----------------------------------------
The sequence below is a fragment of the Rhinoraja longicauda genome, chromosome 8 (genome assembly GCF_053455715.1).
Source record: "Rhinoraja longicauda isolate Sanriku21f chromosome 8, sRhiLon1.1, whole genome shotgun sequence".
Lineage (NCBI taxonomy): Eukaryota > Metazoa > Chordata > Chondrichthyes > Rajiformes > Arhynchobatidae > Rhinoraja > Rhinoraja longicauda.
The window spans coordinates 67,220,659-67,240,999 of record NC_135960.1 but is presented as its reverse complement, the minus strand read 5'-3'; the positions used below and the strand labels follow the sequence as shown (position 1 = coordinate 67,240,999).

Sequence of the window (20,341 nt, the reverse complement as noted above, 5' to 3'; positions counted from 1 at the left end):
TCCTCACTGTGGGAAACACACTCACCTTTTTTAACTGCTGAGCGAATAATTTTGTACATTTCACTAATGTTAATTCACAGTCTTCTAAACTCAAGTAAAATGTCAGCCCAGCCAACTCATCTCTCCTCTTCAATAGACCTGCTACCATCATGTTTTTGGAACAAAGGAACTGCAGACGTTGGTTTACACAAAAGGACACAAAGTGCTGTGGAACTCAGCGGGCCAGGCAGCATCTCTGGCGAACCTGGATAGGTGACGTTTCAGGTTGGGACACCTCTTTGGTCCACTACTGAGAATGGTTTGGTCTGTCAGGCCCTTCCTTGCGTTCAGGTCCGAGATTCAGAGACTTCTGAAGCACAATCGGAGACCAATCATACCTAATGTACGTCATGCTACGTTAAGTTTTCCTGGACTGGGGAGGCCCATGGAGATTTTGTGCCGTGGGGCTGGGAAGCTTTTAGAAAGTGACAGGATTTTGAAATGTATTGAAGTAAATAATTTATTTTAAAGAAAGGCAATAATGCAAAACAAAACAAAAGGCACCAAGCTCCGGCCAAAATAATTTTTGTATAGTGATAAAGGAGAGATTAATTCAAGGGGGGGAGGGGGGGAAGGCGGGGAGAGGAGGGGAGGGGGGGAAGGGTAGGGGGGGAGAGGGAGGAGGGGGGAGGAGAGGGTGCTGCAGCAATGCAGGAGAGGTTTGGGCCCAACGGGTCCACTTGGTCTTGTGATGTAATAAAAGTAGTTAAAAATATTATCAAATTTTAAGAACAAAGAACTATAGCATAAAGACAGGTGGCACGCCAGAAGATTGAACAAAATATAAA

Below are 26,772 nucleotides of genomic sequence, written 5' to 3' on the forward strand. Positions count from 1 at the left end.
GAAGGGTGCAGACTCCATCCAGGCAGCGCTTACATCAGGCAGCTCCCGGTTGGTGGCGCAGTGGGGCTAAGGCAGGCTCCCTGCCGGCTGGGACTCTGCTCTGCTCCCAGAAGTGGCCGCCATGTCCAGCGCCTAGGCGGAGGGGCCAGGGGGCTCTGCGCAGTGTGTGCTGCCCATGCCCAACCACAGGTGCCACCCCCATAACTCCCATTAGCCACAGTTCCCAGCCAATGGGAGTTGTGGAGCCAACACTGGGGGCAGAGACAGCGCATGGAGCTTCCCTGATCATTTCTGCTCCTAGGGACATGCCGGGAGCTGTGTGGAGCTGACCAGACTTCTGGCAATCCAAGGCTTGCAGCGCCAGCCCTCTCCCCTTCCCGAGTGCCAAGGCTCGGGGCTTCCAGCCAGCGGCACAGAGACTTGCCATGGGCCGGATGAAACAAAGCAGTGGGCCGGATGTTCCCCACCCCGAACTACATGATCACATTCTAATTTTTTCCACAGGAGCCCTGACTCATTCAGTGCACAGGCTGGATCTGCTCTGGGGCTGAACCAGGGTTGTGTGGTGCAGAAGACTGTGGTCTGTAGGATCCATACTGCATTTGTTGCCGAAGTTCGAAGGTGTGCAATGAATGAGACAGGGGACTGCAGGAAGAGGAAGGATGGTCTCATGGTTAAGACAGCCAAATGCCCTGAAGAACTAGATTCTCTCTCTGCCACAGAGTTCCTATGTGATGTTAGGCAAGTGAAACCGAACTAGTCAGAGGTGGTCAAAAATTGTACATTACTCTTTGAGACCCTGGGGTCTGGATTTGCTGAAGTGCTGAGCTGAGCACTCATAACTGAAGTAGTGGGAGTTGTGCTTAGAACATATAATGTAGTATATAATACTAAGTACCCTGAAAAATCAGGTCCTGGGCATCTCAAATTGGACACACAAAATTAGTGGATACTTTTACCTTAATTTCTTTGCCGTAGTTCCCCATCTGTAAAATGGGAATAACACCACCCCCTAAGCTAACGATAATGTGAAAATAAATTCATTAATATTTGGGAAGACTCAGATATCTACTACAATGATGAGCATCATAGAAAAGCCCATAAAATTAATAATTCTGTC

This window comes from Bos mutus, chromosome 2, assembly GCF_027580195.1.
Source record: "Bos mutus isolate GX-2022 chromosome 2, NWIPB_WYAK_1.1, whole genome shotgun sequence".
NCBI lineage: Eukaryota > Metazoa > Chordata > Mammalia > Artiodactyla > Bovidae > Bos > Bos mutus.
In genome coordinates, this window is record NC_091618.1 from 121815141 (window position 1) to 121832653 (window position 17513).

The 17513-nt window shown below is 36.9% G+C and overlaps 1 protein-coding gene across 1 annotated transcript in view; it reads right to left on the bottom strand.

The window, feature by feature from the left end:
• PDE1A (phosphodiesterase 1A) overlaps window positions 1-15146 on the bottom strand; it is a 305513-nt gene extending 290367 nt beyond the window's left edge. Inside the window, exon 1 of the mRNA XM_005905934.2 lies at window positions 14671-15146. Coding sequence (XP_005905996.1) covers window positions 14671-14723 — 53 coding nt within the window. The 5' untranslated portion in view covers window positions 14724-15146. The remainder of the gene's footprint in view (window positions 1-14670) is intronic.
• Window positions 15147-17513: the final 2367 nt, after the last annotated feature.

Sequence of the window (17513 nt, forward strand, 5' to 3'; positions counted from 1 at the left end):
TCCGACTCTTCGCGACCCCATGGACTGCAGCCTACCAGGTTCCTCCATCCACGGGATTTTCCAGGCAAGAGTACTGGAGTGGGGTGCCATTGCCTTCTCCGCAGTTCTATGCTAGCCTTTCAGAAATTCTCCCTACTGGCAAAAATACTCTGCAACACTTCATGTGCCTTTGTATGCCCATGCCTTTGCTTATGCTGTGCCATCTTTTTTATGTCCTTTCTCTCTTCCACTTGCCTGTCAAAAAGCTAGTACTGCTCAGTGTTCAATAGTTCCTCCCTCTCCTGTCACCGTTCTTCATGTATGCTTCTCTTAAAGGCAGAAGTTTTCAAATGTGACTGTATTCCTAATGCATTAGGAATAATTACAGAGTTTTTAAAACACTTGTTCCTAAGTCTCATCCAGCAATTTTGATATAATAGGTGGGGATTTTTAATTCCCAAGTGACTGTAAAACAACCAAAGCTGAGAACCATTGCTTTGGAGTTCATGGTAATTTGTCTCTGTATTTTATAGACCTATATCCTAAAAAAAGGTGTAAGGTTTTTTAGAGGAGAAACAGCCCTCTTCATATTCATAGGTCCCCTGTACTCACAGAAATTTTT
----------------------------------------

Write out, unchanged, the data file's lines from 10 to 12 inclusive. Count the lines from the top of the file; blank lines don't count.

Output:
Source record: "Bos mutus isolate GX-2022 chromosome 2, NWIPB_WYAK_1.1, whole genome shotgun sequence".
NCBI lineage: Eukaryota > Metazoa > Chordata > Mammalia > Artiodactyla > Bovidae > Bos > Bos mutus.
In genome coordinates, this window is record NC_091618.1 from 121815141 (window position 1) to 121832653 (window position 17513).